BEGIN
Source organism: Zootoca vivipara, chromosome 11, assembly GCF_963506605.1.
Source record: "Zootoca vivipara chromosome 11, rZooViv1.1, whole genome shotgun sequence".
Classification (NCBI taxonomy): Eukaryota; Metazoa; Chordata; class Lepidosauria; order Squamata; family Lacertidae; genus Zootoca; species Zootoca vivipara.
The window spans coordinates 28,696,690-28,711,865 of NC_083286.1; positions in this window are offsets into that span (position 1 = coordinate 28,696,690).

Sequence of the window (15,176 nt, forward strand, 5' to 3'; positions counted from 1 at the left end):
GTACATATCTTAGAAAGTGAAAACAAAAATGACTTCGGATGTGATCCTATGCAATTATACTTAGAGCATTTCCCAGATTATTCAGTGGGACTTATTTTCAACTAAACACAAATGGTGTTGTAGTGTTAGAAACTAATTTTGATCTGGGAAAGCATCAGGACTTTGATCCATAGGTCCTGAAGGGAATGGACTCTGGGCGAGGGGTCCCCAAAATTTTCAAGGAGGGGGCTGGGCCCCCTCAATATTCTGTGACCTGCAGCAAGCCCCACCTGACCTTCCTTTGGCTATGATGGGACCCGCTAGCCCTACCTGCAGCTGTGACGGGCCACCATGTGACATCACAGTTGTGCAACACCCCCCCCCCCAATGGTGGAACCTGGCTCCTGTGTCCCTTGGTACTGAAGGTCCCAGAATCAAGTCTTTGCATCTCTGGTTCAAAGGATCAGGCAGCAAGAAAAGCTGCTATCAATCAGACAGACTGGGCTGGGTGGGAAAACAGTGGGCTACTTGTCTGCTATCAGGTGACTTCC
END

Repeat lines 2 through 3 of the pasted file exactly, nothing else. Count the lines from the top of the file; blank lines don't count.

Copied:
Source record: "Zootoca vivipara chromosome 11, rZooViv1.1, whole genome shotgun sequence".
Classification (NCBI taxonomy): Eukaryota; Metazoa; Chordata; class Lepidosauria; order Squamata; family Lacertidae; genus Zootoca; species Zootoca vivipara.